Intro to Nonfiction and Journalism
Blood Is Thicker Than Water
Proverb: relationships and loyalties within a family are the strongest and most important ones.
When I was three, my father left and never came back. Once a week, I would wait for him to pick me up at my grandmother’s house. I knew he was coming, not by the day, but by the car seat that my mom rested by my grandmother’s door when she dropped me off. Over the past seventeen years, the details of that car seat, along with the memory of my father, have faded gradually and then all at once. Like when a child loses a balloon and locks onto it with their sight before it becomes a speck that vanishes into the atmosphere. Scientists say that each time a person remembers something, they’re really remembering the last time they remembered it. And with each remembrance of a memory, the details gradually dissolve. Maybe that’s why some days I’ll swear the car seat was gray and others I’m certain it was black.
But what I do remember, and what will never fade, is the feeling. It was the first time that I ever remember feeling true disappointment. Not just the childhood disappointment of losing a favorite Barbie, but the kind that ages you more than the passage of time and begins to chip away at the naivety that the world is a perfect place.
The phrase blood is thicker than water first appeared in John Ray’s work “Proverbs” in 1670. “Kin-blood is not spoilt by water” (Ray). However, the creation of the phrase was accredited to Sir Walters Scott after it appeared in his novel Guy Mannering in 1815.
I don’t know how old I was the first time I heard it. I don’t remember who said it, whether it was uttered in conversation or heard on television, but I remember how it intrigued me. The talk of blood was usually something deemed too inappropriate for children, something we were normally sheltered from. I remember the day I asked my mom what it meant, and how a feeling of inadequacy began to fester inside me. Maybe it was the way that she explained it as fact, something that was so true it was almost taken for granted. Of course blood was thicker than water.
Only mine wasn’t.
I felt inherently different, and inherently lesser, because my own blood rejected me. I became obsessed with the need for blood relationships. In third grade, before I knew how DNA worked, I convinced my friends that I had a blood transfusion, and my stepfather donated so much blood to me that he became my biological father.
Like most things, the original meaning of this proverb was lost in translation when carried over to the western world. The phrase believed to be invented by Sir Walters Scott was actually an adaptation of an earlier proverb dating back to biblical times. “The blood of the covenant is thicker than water of the womb.” Meaning that bonds made in covenants or contracts are more sacred than familial bonds.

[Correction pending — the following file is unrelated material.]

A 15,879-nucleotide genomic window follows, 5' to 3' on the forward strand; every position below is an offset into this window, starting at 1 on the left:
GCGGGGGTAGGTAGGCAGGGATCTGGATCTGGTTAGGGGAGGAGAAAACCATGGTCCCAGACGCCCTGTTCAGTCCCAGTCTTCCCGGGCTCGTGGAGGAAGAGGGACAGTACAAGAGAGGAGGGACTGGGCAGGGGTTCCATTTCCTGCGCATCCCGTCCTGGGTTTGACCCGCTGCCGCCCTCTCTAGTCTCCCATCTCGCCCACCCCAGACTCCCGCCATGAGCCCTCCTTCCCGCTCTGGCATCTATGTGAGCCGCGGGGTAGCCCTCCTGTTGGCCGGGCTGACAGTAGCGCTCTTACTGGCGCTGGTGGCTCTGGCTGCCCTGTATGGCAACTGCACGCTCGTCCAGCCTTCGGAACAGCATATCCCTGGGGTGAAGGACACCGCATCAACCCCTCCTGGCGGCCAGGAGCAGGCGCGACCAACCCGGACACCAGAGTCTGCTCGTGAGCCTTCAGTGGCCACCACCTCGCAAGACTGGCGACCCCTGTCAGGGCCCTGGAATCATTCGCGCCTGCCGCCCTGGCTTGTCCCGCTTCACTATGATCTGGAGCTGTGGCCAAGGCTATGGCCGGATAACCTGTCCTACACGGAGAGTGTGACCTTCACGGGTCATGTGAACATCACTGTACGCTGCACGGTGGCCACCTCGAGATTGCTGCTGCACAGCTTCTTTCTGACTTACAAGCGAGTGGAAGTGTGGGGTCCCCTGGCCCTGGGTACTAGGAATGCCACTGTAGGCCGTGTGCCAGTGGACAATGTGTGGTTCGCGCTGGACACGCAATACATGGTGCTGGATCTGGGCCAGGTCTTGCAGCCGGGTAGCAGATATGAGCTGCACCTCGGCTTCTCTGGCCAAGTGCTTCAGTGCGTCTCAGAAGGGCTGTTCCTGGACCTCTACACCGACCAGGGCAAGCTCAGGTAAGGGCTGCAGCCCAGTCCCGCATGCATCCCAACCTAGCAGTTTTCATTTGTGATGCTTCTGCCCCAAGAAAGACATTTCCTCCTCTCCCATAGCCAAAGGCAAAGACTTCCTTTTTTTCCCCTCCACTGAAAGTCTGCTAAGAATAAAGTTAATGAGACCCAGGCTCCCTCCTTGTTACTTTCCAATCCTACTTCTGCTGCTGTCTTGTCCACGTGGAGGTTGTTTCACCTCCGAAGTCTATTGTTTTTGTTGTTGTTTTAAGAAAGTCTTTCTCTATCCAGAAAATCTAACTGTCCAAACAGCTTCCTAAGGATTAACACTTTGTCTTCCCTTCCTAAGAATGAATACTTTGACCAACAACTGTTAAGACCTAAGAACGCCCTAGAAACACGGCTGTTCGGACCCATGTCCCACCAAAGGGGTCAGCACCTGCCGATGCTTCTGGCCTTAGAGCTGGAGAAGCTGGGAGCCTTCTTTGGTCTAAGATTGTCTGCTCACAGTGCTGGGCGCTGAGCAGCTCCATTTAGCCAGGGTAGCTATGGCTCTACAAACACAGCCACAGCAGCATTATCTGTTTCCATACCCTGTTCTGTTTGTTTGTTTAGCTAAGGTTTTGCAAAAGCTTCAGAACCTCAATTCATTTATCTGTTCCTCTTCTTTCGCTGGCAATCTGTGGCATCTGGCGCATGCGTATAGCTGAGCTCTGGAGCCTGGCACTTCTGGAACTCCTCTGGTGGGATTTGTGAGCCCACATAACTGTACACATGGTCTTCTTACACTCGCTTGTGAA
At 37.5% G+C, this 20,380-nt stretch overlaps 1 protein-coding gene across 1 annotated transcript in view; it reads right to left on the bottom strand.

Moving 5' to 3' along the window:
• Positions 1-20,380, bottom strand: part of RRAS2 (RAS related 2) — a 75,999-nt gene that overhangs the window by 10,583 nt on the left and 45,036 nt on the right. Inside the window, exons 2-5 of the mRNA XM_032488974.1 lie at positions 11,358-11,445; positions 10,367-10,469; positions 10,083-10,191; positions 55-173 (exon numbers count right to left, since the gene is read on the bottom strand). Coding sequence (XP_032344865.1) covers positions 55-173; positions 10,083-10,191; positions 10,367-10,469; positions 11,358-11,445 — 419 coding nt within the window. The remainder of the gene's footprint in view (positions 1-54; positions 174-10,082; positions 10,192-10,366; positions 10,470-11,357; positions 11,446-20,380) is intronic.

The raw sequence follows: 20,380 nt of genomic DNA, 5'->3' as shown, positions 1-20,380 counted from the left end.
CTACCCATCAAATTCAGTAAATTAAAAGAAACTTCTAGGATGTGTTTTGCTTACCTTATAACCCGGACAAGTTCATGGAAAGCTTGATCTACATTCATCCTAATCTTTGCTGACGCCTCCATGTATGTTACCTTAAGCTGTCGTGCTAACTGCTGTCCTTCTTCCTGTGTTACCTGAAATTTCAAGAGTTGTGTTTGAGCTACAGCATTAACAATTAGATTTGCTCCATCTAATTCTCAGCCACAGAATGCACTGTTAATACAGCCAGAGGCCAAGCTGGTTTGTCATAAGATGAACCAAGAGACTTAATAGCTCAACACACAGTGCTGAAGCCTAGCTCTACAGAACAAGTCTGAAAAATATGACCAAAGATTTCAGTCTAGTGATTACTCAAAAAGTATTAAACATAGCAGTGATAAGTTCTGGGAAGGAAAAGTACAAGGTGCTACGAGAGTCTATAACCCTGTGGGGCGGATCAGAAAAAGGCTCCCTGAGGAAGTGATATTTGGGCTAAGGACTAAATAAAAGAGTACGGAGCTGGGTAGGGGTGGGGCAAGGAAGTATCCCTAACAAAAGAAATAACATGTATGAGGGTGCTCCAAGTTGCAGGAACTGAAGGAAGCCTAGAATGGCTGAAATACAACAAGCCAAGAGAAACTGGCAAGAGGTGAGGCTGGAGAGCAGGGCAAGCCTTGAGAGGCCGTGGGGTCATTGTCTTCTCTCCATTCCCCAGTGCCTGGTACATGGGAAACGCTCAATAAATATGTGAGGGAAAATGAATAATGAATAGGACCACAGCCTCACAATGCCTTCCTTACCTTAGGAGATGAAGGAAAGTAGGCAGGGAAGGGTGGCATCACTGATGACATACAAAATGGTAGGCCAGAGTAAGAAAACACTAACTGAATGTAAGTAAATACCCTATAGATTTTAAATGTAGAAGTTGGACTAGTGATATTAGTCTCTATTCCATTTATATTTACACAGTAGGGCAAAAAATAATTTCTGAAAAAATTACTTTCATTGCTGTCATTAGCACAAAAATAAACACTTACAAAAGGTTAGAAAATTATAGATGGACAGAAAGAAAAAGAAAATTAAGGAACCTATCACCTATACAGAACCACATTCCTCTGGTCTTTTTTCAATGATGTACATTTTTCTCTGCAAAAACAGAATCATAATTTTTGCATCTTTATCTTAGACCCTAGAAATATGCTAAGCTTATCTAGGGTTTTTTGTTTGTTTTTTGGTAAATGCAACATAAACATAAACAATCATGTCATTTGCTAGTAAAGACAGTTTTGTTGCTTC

When I was five, my stepdad adopted me. I never understood why he kept the adoption a secret, locked the documents in a file cabinet in the back of his closet. Or why he always shushed the people who commended him on stepping up to be a dad. Or why he kept it a secret from my younger siblings for so long. At first, I resented him for it. I thought he was embarrassed, ashamed of the non-existent blood relationship between us. But maybe he was longing for the same thing I was, for people to not belittle our bond to just stepfather and stepdaughter.
I may not have a biological father, but I do have a dad. He taught me to stick out my tongue in every picture, a habit that ruined my first grade photos. He woke me up at six in the morning to do math problems when I was failing because he believed in my potential. He calmed me down before prom when I didn’t feel beautiful. And when we got into a fight and I threatened to move out, he told me he’d always let me come back home. I don’t know if blood is thicker than water, but I know that the bond between my dad and me is thicker than any substance.
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Scott, Sir Walter. Guy Mannering, or the Astrologer. Vol. IV. Harvard Classics Shelf of Fiction. New York: P.F. Collier & Son, 1917; Bartleby.com, 2000. www.bartleby.com/304/. [Date of Printout].
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